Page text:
Did You Know???
Over 150 people, most of which were women, were accused of witchcraft during the Salem witchcraft hysteria.
May 2, 1692 – Jonathan Corwin and John Hathorne examine Sarah Murrell, Lydia Dustin, Susannah Martin and Dorcas Hoar.
May 3, 1692 – Sarah Murrell, Susannah Martin, Lydia Dustin and Dorcas Hoar were taken to Boston’s jail.
May 4, 1692 – Reverend George Burroughs is arrested in Maine.
May 7, 1692 – Reverend George Burroughs is returned to Salem and placed in jail.
May 9, 1692 – Corwin and Hathorne examine the Reverend George Burroughs and one of the afflicted girls, Sarah Churchill. Burroughs is moved to a Boston jail.
May 10, 1692 – Corwin and Hathorne examine George Jacobs, Sr. and his granddaughter, Margaret Jacobs.
Sarah Osborne dies in prison.
A warrant is issued for the arrest of John Willard. He attempted to flee, but was found and arrested later.
May 12, 1692 – Ann Pudeator and Alice Parker were arrested. Abigail Hobbs and Mary Warren were questioned. John Hale and John Higginson observed part of the day’s proceedings. Mary English was sent to Boston to be jailed there.
May 14, 1692 – Sir William Phips arrived in Massachusetts to take up his position as royal governor, accompanied by Increase Mather. The charter they brought also restored self-government in Massachusetts and named William Stoughton as lieutenant governor. The Salem Village witchcraft accusations, including the large and growing number of people overflowing the jails and awaiting trial, drew Phips’ attention quickly.
May 18, 1692 – John Willard was examined. For unknown reasons, Mary Easty is released from prison. Following protest by her accusers, she is again arrested. Roger Toothaker is also arrested on charges of witchcraft, having been accused by Elizabeth Hubbard, Ann Putnam, Jr., and Mary Walcott.
May 20, 1692 – Mary Easty, set free only two days before, was accused of afflicting Mercy Lewis; was charged again and returned to jail.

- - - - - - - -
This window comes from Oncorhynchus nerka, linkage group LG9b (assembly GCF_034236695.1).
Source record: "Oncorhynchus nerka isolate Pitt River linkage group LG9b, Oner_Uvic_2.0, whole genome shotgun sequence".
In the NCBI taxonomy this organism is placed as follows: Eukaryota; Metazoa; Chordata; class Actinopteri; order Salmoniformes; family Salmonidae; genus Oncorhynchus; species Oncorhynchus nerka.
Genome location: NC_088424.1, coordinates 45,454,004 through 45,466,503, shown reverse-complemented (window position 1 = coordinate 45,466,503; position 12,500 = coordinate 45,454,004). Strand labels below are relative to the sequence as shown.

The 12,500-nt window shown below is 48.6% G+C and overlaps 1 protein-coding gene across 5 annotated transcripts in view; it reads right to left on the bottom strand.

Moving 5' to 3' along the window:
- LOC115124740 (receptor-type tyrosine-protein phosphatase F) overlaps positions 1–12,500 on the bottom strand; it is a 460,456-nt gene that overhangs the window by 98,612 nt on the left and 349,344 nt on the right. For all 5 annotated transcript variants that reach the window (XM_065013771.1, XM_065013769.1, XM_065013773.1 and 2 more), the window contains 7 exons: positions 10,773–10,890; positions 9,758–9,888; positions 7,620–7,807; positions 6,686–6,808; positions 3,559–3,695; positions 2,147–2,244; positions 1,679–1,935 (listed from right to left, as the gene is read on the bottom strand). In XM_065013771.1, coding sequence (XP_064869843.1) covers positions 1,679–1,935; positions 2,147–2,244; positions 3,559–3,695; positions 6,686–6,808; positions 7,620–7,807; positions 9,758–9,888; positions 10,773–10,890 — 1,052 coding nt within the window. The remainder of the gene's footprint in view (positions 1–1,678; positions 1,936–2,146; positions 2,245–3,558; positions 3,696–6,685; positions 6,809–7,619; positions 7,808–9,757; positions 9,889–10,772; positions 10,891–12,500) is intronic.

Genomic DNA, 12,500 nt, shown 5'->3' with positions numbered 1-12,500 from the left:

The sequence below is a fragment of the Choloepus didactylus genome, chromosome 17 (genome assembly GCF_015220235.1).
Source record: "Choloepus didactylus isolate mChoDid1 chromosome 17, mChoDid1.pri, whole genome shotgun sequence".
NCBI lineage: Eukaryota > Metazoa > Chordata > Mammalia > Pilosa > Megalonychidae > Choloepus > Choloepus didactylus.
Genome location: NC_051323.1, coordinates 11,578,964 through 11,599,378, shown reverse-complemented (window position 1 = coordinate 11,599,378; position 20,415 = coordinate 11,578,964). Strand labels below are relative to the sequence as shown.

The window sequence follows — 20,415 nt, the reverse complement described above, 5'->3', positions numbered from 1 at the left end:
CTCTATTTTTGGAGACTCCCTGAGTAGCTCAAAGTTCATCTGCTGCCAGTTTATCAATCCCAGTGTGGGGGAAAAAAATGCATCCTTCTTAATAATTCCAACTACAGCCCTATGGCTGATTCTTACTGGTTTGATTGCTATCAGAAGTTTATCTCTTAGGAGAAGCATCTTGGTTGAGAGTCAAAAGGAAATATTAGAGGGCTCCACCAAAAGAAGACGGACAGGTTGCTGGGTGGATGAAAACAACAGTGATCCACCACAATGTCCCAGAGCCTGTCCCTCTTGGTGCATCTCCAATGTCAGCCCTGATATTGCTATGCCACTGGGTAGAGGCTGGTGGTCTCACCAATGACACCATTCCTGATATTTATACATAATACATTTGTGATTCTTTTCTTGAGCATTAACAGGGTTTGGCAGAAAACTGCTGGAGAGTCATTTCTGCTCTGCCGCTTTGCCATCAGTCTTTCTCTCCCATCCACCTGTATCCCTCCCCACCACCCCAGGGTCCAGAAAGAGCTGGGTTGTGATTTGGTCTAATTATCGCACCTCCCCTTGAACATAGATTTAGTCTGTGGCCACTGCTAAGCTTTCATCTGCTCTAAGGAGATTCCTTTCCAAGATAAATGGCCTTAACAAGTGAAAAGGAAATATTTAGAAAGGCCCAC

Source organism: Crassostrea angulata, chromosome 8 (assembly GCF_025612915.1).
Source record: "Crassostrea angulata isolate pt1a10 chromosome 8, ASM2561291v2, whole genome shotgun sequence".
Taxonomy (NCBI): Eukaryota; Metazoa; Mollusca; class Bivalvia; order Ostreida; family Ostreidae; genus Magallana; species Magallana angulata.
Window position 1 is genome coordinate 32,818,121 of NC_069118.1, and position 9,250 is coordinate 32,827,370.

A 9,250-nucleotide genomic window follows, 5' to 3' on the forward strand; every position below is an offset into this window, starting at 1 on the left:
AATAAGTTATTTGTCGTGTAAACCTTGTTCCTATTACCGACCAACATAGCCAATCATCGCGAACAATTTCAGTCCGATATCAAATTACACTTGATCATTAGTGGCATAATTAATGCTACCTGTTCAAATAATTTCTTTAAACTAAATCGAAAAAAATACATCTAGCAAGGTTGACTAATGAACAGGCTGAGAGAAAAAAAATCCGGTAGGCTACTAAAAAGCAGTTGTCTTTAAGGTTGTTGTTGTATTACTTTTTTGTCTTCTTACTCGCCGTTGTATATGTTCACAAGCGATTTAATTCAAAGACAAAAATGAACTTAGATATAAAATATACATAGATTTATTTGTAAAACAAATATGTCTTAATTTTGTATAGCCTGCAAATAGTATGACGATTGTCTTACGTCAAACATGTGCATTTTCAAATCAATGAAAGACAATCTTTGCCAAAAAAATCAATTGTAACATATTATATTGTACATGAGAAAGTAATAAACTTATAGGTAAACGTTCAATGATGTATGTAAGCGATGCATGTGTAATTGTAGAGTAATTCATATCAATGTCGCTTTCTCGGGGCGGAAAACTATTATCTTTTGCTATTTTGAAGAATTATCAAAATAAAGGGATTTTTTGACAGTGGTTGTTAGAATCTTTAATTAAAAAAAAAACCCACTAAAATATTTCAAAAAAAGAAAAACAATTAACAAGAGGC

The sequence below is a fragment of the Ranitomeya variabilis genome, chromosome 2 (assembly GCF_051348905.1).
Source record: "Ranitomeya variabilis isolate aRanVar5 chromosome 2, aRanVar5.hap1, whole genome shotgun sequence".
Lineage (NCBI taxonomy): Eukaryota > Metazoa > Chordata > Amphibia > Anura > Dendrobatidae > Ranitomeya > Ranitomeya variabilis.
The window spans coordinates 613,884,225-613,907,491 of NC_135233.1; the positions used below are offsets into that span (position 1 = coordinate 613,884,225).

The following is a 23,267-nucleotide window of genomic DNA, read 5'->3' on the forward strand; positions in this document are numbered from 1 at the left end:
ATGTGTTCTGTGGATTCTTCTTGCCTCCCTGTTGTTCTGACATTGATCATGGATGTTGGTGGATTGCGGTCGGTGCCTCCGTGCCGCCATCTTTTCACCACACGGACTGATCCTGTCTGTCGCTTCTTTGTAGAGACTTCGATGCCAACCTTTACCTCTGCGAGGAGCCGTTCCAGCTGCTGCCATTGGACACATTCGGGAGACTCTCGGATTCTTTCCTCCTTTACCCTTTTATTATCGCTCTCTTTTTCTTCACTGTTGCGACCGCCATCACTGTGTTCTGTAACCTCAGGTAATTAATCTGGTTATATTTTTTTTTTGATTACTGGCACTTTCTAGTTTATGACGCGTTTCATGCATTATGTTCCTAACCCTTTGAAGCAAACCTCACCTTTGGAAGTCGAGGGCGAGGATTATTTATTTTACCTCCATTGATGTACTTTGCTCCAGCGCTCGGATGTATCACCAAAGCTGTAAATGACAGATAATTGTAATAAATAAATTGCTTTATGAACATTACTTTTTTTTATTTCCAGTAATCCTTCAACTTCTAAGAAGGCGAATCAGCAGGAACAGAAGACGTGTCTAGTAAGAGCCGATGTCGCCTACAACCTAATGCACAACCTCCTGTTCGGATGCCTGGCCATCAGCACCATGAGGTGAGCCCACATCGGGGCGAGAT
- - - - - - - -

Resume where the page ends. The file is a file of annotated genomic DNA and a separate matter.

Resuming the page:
May 23, 1692 – Boston jail ordered additional shackles for prisoners, using money loaned by Samuel Sewall.
May 25, 1692 – Martha Corey, Rebecca Nurse, Dorcas Good, Sarah Cloyce and John and Elizabeth Proctor were ordered transferred to Boston’s jail.
May 27, 1692 – Governor Phips establishes a Court of Oyer and Terminer to investigate the allegations of witchcraft. Lieutenant Governor William Stoughton, Nathaniel Saltonstall, Bartholomew Gedney, Peter Sergeant, Samuel Sewall, Wait Still Winthrop, John Richards, John Hathorne and Jonathan Corwin are its members.
May 28, 1692 – Wilmot Redd was arrested, accused of “sundry acts of witchcraft” on Mary Wolcott and Mercy Lewis. Martha Carrier, Thomas Farrar, Sr., Elizabeth Hart, Mary Toothaker, ten year-old Margaret Toothaker, and John Willard were also arrested.
May 30, 1692 – Elizabeth Fosdick and Elizabeth Paine, both of Malden, were accused of practicing witchcraft on Mercy Lewis and Mary Warren.
May 31, 1692 – Captain John Alden, Jr., Martha Carrier, Elizabeth Howe, Wilmot Redd and Philip English were examined by Bartholomew Gedney, Jonathan Corwin and John Hathorne.